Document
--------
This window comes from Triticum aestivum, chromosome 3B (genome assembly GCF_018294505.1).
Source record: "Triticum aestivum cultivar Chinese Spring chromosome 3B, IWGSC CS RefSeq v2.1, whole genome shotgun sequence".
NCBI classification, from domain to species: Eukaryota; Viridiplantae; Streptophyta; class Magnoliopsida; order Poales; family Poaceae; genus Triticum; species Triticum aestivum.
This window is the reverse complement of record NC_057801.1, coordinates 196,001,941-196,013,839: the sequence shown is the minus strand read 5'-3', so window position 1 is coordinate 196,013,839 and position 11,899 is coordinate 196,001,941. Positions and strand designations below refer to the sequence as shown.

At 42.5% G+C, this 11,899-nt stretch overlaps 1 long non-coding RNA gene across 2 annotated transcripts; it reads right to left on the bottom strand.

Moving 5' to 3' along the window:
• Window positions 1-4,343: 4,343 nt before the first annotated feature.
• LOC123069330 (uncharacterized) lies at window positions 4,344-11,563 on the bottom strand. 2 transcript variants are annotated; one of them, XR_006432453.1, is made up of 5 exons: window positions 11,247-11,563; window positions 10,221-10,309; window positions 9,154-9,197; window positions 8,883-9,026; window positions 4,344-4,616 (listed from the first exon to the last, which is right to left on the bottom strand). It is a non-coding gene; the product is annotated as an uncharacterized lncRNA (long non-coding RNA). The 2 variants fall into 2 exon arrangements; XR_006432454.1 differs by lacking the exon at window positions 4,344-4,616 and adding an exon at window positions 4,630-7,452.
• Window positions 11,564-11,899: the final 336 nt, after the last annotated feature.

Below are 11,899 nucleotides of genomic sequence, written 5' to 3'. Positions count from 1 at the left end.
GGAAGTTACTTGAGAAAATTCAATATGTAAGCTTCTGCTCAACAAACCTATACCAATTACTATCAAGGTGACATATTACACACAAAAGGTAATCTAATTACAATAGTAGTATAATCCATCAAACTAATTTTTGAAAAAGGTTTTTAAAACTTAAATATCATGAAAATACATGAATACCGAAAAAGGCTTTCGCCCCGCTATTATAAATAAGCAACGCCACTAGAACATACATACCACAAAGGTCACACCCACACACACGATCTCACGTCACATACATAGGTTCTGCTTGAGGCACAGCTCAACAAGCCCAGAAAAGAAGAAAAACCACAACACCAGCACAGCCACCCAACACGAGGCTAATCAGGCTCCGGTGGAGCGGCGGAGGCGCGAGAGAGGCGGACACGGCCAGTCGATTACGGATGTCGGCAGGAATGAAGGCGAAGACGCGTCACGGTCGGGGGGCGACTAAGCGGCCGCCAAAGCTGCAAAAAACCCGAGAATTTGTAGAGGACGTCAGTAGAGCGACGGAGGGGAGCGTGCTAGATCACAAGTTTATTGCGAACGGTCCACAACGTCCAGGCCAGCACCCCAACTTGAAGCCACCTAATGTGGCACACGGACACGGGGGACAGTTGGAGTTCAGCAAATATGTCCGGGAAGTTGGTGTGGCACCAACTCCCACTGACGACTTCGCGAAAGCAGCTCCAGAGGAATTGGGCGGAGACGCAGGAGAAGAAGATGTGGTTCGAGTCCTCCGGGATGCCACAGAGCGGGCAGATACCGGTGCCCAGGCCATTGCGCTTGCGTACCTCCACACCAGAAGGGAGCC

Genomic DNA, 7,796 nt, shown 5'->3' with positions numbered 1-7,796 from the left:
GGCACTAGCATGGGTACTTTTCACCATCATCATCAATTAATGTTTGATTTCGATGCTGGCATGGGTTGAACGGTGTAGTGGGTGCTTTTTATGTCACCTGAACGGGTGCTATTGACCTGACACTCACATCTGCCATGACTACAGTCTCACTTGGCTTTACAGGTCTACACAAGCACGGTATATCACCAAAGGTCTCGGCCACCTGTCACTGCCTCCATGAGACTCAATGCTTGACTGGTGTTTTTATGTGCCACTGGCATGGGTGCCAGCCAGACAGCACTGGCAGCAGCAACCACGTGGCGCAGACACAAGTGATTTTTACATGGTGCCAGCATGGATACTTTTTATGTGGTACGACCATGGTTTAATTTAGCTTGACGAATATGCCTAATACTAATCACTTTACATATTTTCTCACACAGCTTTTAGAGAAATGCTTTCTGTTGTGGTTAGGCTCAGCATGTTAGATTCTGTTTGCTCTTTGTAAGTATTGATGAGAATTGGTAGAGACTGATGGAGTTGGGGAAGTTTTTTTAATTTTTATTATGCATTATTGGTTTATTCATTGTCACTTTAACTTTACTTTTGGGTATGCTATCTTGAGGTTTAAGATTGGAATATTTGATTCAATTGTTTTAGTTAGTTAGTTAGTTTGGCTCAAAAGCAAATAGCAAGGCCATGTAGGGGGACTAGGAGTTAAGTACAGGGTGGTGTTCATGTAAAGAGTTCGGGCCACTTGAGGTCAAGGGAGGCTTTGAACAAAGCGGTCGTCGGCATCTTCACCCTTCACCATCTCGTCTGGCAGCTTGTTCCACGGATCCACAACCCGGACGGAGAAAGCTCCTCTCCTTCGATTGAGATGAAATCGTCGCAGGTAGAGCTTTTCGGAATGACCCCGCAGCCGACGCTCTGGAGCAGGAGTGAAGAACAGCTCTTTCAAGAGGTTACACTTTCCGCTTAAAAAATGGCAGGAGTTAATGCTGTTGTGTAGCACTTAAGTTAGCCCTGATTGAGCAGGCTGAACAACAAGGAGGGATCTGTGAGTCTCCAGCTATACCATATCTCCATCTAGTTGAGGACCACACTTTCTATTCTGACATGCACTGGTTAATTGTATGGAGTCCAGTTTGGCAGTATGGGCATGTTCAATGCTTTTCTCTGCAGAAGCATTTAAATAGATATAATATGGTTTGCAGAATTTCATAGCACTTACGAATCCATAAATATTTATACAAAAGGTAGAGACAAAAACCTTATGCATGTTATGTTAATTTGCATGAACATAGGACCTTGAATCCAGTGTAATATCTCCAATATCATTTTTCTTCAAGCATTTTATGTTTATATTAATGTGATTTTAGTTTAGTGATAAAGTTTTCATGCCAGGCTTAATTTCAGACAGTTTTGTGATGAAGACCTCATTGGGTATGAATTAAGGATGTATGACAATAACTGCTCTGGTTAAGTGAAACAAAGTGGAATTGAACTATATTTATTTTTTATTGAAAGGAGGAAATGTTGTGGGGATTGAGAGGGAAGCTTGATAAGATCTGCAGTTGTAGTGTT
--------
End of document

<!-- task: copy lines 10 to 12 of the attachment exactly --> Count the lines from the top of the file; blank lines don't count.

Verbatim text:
Below are 11,899 nucleotides of genomic sequence, written 5' to 3'. Positions count from 1 at the left end.
GGAAGTTACTTGAGAAAATTCAATATGTAAGCTTCTGCTCAACAAACCTATACCAATTACTATCAAGGTGACATATTACACACAAAAGGTAATCTAATTACAATAGTAGTATAATCCATCAAACTAATTTTTGAAAAAGGTTTTTAAAACTTAAATATCATGAAAATACATGAATACCGAAAAAGGCTTTCGCCCCGCTATTATAAATAAGCAACGCCACTAGAACATACATACCACAAAGGTCACACCCACACACACGATCTCACGTCACATACATAGGTTCTGCTTGAGGCACAGCTCAACAAGCCCAGAAAAGAAGAAAAACCACAACACCAGCACAGCCACCCAACACGAGGCTAATCAGGCTCCGGTGGAGCGGCGGAGGCGCGAGAGAGGCGGACACGGCCAGTCGATTACGGATGTCGGCAGGAATGAAGGCGAAGACGCGTCACGGTCGGGGGGCGACTAAGCGGCCGCCAAAGCTGCAAAAAACCCGAGAATTTGTAGAGGACGTCAGTAGAGCGACGGAGGGGAGCGTGCTAGATCACAAGTTTATTGCGAACGGTCCACAACGTCCAGGCCAGCACCCCAACTTGAAGCCACCTAATGTGGCACACGGACACGGGGGACAGTTGGAGTTCAGCAAATATGTCCGGGAAGTTGGTGTGGCACCAACTCCCACTGACGACTTCGCGAAAGCAGCTCCAGAGGAATTGGGCGGAGACGCAGGAGAAGAAGATGTGGTTCGAGTCCTCCGGGATGCCACAGAGCGGGCAGATACCGGTGCCCAGGCCATTGCGCTTGCGTACCTCCACACCAGAAGGGAGCC

Genomic DNA, 7,796 nt, shown 5'->3' with positions numbered 1-7,796 from the left: